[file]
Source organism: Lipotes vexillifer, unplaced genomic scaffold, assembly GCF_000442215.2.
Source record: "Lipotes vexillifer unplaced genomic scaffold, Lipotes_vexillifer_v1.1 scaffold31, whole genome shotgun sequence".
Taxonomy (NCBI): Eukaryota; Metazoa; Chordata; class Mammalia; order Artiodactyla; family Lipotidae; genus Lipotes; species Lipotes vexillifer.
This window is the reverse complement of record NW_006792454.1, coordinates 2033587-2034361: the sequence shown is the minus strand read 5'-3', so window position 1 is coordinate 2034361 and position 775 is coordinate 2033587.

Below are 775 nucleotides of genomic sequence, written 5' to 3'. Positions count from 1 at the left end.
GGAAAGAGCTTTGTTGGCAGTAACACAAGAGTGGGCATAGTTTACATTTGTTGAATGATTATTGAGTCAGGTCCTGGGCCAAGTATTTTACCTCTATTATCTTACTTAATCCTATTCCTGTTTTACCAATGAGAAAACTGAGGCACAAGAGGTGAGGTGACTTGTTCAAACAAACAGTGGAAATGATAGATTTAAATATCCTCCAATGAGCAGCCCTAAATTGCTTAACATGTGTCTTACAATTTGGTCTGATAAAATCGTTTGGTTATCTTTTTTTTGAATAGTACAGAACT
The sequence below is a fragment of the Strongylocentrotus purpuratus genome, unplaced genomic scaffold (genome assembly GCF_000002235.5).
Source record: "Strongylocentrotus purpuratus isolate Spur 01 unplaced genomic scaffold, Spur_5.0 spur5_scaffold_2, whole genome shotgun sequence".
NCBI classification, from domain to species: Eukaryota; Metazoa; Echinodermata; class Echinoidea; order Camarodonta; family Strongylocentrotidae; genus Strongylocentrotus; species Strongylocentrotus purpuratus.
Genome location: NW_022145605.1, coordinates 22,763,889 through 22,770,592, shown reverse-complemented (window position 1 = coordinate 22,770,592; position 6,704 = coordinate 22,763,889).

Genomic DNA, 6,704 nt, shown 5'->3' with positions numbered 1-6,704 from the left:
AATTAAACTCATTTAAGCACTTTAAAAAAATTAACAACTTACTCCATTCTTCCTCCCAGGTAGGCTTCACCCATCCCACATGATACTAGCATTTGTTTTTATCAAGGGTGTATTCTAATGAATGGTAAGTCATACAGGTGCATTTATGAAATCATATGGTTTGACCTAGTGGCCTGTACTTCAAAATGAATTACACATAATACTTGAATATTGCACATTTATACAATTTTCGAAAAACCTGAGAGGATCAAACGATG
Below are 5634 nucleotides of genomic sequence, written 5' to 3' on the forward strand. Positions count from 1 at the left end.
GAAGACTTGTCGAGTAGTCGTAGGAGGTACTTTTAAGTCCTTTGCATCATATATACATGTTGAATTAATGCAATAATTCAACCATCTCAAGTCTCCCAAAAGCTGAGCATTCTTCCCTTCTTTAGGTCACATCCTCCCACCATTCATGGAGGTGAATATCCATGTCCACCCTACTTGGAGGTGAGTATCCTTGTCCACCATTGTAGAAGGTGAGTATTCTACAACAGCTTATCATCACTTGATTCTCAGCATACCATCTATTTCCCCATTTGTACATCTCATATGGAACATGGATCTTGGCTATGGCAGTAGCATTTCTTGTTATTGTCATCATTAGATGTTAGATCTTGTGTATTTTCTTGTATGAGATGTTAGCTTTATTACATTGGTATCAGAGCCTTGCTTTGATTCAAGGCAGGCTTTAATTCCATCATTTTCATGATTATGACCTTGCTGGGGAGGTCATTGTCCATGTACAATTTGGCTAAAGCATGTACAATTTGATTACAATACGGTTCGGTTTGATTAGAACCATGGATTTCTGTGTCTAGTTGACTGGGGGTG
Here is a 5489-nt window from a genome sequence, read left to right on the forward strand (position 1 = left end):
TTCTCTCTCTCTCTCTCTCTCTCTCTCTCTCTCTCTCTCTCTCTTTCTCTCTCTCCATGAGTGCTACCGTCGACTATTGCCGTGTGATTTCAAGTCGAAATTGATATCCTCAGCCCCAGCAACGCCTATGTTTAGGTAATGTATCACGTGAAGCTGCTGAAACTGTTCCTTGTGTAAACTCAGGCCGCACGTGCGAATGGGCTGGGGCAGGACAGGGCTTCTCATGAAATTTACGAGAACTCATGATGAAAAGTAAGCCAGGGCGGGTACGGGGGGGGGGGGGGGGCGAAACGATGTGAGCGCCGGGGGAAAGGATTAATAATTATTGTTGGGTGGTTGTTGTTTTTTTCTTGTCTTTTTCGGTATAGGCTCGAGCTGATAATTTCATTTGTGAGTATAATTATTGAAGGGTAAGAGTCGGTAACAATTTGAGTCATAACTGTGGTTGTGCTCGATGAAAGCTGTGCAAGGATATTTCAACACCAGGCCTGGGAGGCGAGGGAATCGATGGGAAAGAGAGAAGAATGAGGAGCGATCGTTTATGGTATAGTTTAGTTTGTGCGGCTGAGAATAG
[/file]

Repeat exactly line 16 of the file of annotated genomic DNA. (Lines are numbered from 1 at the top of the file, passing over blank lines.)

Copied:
TTCTCTCTCTCTCTCTCTCTCTCTCTCTCTCTCTCTCTCTCTCTTTCTCTCTCTCCATGAGTGCTACCGTCGACTATTGCCGTGTGATTTCAAGTCGAAATTGATATCCTCAGCCCCAGCAACGCCTATGTTTAGGTAATGTATCACGTGAAGCTGCTGAAACTGTTCCTTGTGTAAACTCAGGCCGCACGTGCGAATGGGCTGGGGCAGGACAGGGCTTCTCATGAAATTTACGAGAACTCATGATGAAAAGTAAGCCAGGGCGGGTACGGGGGGGGGGGGGGGGCGAAACGATGTGAGCGCCGGGGGAAAGGATTAATAATTATTGTTGGGTGGTTGTTGTTTTTTTCTTGTCTTTTTCGGTATAGGCTCGAGCTGATAATTTCATTTGTGAGTATAATTATTGAAGGGTAAGAGTCGGTAACAATTTGAGTCATAACTGTGGTTGTGCTCGATGAAAGCTGTGCAAGGATATTTCAACACCAGGCCTGGGAGGCGAGGGAATCGATGGGAAAGAGAGAAGAATGAGGAGCGATCGTTTATGGTATAGTTTAGTTTGTGCGGCTGAGAATAG